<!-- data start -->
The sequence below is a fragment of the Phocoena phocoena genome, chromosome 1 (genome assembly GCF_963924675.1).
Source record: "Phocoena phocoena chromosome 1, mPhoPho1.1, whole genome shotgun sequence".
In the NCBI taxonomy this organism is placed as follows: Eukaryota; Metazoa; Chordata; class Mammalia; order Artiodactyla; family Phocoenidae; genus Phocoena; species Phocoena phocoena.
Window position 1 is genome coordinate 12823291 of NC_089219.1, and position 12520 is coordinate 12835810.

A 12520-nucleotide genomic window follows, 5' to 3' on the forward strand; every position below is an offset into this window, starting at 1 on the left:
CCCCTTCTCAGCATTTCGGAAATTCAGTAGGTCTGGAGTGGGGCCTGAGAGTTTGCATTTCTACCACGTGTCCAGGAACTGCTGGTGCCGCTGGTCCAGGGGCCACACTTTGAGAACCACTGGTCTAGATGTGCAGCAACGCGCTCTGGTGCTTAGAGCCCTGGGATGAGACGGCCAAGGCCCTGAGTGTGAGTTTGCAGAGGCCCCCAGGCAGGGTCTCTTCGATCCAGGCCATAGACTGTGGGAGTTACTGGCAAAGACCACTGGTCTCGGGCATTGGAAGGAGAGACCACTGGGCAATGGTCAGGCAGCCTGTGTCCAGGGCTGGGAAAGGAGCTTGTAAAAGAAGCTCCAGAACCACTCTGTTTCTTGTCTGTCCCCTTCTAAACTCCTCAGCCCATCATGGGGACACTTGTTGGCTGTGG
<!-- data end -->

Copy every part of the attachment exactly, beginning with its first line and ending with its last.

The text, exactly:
The sequence below is a fragment of the Phocoena phocoena genome, chromosome 1 (genome assembly GCF_963924675.1).
Source record: "Phocoena phocoena chromosome 1, mPhoPho1.1, whole genome shotgun sequence".
In the NCBI taxonomy this organism is placed as follows: Eukaryota; Metazoa; Chordata; class Mammalia; order Artiodactyla; family Phocoenidae; genus Phocoena; species Phocoena phocoena.
Window position 1 is genome coordinate 12823291 of NC_089219.1, and position 12520 is coordinate 12835810.

A 12520-nucleotide genomic window follows, 5' to 3' on the forward strand; every position below is an offset into this window, starting at 1 on the left:
CCCCTTCTCAGCATTTCGGAAATTCAGTAGGTCTGGAGTGGGGCCTGAGAGTTTGCATTTCTACCACGTGTCCAGGAACTGCTGGTGCCGCTGGTCCAGGGGCCACACTTTGAGAACCACTGGTCTAGATGTGCAGCAACGCGCTCTGGTGCTTAGAGCCCTGGGATGAGACGGCCAAGGCCCTGAGTGTGAGTTTGCAGAGGCCCCCAGGCAGGGTCTCTTCGATCCAGGCCATAGACTGTGGGAGTTACTGGCAAAGACCACTGGTCTCGGGCATTGGAAGGAGAGACCACTGGGCAATGGTCAGGCAGCCTGTGTCCAGGGCTGGGAAAGGAGCTTGTAAAAGAAGCTCCAGAACCACTCTGTTTCTTGTCTGTCCCCTTCTAAACTCCTCAGCCCATCATGGGGACACTTGTTGGCTGTGG